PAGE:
Here's a slightly disorganized collection of advice on stocking your generators with data.
How much is enough?
First of all, if data has a very limited set (such as Aristotelian elements, continents, etc.) it's simple - include them all.
If the dataset isn't bounded, then try at least to include a representative set of data. There's many colors, for instance, and it may be worth having "brown and tan" or "purple and violet" but do you really need "taupe"?
If the dataset is large, try and find a way to classify the data to have a representative sample. There may be many ways to portray temperature, but when it comes down to it you may just need words for "Cold," "Warm," and "Hot" so try to make sure that the data is representative (or is somehow coded so probabilities are not skewed in ways you don't want). In other words, having 15 words for cold, 2 for warm, and 7 for hot may skew the results, depending how your generator works.
In fact, classifying data is its own art, which leads us to:
Sometime a kind of data may in turn be classifiable into sub-categories. Sometimes you may do this in a complex generator, but I also find that classifying a kind of data into its own categories gives you a framework to find and flesh out the data. For instance, a list of woods is one thing - but broken into kinds of woods, it makes it easier to look for kinds of woods and diversify the results of a generator.
A good way to classify data I've found is what I call the 3/5/7 rule to classify data within its own category:
Data, if it must be classified, should be classified into at least 3 categories, 5 if possible, 7 if you can do it - and it is always best to classify your data into an odd number of categories if it is some kind of continumn (such as temperature, age, etc) just for your convenience. Note that this quick rule may not work depending on the data you're using - it just may not break down to an odd number.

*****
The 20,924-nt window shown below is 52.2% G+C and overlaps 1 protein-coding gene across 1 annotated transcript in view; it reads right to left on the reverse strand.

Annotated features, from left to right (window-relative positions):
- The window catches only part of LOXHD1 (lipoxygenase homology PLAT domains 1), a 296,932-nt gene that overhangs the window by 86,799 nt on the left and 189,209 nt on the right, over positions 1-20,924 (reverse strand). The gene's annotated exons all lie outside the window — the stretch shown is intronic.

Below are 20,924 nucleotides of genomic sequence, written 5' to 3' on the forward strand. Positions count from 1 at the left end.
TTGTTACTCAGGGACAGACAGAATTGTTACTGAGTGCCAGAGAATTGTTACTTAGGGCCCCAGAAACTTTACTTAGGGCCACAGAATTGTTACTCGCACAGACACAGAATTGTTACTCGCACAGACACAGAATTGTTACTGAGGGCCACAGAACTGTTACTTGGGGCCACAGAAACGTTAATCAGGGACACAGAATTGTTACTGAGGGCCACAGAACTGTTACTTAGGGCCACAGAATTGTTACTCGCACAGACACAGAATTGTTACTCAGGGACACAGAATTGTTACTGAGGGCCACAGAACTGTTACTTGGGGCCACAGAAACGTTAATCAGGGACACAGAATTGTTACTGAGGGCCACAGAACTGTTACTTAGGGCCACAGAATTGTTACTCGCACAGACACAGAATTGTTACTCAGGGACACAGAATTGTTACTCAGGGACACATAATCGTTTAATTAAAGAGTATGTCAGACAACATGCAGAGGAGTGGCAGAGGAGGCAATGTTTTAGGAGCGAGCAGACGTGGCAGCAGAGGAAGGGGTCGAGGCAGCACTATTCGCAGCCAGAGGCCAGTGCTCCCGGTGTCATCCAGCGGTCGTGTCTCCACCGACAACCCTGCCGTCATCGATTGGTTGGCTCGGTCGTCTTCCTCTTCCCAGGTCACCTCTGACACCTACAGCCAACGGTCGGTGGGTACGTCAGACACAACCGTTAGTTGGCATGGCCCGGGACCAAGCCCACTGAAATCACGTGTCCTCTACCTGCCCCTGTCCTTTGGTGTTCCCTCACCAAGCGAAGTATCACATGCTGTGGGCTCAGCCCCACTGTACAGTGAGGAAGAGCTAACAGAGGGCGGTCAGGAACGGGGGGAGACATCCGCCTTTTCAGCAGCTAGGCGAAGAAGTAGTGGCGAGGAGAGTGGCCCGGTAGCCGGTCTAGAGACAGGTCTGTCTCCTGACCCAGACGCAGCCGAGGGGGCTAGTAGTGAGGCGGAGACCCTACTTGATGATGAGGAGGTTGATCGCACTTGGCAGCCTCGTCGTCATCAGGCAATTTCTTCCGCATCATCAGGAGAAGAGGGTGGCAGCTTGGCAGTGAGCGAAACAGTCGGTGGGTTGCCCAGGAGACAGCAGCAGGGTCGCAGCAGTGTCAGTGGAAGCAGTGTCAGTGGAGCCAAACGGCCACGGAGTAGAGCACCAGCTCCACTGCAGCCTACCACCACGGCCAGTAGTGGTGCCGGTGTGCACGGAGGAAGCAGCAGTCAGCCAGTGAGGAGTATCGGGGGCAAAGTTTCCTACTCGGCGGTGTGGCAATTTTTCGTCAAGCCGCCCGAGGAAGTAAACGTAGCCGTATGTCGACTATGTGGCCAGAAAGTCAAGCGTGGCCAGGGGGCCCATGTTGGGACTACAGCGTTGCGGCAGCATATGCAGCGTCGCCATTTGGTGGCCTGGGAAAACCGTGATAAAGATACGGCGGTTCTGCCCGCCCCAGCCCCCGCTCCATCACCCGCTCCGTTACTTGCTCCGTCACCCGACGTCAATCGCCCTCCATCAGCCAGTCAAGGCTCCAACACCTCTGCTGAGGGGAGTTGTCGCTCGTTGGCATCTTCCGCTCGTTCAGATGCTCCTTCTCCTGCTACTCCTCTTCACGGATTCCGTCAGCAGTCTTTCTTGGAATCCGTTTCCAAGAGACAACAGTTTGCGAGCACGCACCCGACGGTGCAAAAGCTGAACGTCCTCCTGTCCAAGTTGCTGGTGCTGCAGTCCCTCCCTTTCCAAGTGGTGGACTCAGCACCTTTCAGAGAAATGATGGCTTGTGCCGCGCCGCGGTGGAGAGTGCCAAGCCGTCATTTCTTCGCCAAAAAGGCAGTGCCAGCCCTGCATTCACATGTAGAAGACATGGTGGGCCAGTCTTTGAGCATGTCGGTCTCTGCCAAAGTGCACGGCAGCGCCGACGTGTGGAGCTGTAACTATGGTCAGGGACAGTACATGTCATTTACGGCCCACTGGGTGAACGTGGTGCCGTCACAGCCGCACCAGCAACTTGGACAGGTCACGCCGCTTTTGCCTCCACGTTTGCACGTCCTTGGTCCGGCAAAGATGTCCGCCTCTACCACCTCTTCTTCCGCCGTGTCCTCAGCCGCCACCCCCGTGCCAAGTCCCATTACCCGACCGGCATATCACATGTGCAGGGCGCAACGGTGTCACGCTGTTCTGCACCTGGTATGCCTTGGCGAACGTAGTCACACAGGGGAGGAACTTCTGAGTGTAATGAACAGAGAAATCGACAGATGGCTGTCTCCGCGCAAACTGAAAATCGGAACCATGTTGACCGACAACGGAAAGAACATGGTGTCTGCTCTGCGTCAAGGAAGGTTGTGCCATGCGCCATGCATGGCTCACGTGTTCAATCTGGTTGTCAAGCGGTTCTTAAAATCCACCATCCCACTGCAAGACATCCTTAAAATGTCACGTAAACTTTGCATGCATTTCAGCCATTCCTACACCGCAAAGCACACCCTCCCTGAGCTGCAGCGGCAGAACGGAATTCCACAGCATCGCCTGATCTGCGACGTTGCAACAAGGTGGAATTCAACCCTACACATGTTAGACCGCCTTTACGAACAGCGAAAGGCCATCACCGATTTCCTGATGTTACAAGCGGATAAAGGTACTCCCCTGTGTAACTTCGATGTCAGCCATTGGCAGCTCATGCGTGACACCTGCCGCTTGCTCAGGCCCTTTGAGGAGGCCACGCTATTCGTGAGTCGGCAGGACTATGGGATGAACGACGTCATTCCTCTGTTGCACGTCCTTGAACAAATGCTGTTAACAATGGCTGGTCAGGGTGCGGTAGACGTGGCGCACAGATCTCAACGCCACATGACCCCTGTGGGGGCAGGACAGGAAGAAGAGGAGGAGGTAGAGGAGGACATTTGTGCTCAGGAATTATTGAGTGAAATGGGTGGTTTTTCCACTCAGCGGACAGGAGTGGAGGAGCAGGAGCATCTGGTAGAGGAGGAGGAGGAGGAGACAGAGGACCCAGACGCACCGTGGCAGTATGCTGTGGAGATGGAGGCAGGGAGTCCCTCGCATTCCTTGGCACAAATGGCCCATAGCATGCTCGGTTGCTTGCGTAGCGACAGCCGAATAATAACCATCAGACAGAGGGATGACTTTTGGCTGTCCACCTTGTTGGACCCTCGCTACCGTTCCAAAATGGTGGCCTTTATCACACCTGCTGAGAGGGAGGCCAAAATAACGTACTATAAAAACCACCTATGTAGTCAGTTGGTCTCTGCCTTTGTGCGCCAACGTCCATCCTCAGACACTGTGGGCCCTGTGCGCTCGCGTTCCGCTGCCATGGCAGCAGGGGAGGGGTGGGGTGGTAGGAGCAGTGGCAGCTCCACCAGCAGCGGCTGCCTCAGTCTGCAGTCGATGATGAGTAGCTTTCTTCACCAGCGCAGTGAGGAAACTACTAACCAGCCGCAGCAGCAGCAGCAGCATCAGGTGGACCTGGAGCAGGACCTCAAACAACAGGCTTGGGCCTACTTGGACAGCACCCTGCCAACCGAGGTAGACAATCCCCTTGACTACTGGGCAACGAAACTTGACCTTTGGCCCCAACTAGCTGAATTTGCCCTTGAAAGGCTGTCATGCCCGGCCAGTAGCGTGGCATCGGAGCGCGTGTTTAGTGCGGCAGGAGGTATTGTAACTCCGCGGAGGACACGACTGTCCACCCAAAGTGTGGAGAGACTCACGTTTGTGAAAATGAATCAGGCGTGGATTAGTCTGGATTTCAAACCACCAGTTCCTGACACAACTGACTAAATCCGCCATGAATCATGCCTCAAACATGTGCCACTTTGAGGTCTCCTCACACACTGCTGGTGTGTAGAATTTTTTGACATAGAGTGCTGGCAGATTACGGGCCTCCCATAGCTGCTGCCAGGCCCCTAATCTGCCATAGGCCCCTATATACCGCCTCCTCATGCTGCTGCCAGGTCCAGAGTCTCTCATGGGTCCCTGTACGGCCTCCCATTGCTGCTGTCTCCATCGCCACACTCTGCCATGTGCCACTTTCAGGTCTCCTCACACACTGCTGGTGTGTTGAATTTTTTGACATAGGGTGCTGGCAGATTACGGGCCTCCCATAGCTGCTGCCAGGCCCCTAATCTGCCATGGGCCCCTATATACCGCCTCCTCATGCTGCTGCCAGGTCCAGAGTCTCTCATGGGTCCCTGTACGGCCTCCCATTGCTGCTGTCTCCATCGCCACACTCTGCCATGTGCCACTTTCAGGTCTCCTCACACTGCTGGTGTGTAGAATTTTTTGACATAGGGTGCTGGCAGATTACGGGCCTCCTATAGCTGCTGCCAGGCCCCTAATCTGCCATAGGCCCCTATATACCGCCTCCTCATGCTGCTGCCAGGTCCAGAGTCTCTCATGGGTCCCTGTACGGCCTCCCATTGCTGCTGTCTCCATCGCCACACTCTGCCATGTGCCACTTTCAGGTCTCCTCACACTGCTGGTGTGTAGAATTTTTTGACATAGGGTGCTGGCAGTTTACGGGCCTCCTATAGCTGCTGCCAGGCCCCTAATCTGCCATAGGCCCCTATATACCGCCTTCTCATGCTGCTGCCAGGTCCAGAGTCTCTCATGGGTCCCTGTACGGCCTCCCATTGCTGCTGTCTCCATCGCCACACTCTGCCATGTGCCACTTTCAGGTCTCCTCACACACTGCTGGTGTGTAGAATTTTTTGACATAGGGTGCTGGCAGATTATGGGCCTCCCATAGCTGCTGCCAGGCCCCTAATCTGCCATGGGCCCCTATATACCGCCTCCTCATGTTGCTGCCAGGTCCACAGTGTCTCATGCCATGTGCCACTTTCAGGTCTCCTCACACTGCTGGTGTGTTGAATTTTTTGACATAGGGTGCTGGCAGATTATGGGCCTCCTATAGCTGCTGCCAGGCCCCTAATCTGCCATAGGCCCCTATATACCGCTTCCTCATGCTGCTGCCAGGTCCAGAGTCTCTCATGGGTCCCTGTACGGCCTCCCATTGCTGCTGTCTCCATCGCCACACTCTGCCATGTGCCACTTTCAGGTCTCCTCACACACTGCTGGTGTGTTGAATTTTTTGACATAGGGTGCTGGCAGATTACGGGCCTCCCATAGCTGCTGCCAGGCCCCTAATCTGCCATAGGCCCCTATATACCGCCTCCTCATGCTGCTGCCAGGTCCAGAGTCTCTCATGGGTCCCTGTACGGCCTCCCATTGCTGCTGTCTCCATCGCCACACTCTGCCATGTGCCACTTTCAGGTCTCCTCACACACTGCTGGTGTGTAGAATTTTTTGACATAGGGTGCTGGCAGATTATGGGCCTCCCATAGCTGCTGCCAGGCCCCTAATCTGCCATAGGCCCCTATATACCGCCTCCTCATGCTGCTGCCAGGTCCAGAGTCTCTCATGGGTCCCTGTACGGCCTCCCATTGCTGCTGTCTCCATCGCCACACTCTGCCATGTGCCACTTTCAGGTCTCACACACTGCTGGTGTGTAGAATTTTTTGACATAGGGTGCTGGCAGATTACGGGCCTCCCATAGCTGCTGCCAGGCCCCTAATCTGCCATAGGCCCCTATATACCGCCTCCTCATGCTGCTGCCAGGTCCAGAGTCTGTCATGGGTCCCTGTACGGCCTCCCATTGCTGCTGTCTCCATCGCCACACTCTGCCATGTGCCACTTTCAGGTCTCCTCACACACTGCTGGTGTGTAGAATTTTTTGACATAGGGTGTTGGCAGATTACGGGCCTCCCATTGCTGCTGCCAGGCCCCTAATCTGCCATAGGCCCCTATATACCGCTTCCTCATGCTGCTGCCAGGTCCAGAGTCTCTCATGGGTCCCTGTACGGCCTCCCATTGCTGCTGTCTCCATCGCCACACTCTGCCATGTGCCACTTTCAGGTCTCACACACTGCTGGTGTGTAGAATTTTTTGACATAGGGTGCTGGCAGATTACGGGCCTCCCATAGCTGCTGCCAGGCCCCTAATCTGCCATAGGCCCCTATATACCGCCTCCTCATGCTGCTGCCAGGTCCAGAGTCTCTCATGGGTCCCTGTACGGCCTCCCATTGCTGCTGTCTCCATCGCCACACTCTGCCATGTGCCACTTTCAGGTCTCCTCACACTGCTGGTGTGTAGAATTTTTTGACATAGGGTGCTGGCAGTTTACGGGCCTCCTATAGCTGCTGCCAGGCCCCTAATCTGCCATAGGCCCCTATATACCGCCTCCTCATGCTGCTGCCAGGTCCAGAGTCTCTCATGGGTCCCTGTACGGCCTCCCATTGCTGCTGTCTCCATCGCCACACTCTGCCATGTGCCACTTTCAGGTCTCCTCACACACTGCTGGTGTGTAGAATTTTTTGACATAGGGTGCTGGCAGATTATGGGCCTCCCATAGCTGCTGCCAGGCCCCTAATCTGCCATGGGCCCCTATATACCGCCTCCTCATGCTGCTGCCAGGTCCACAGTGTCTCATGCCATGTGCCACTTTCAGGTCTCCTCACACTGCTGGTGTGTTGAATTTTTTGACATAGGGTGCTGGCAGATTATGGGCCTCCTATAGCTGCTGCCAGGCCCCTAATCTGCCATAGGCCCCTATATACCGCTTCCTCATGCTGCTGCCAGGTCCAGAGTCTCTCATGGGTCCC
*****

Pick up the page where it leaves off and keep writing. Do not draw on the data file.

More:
I find 7 is ideal in that:
Again, this applies to data within a category, not the kinds of data you should have. In other words you may have four kinds of data types (such as eye color, temperature, minerals), but within those if you need to classify data, use the 3/5/7 rule.
How Much Data?
If your data is classified or not, the question does arise - just how much data do you need? Let's face it, this can drag - or it can make you look bad if you don't have enough data.
The first answer, especially for unbounded data with no clear classifications is "as much as you really can get within reason." I mean you can go way too far and make your application overloaded and clunky, so use your own judgement.
I find that the minimal number of data in any definite category should be at least seven pieces if at all possible. Seven items usually provides the minimal variability needed to provide good random combinations and avoid having imagination-numbing repetition. (Sound familiar? Exactly see the 3/5/7 rule)
However, I prefer to go by at least ten items, 25 if I can get it, 50 if possible, and 100 if I can, and sometimes even more if possible (like for instance names). If the data is classified, then I try to make sure each classification of data is properly represented and that the probability of such categories of data appearing is appropriate to my intentions.
If a kind of data is further broken into classifications, I usually try to make sure each classification, if possible, is well represented. The rules on this are a bit more difficult - I usually try to make sure the classes of data within a specific kind of data each total up to a goodly number, and that data within classifications is diverse. A good rule of thumb is that, besides data adding up to a good number, that individual categories should have at least 3-7 items within them, minimum. Again, there's no hard and fast rule.
There are several reasons to have goodly amounts of data:
Data usually isn't just something you dump into a generator. Take the time to work on it and analyze it and you'll build better generators.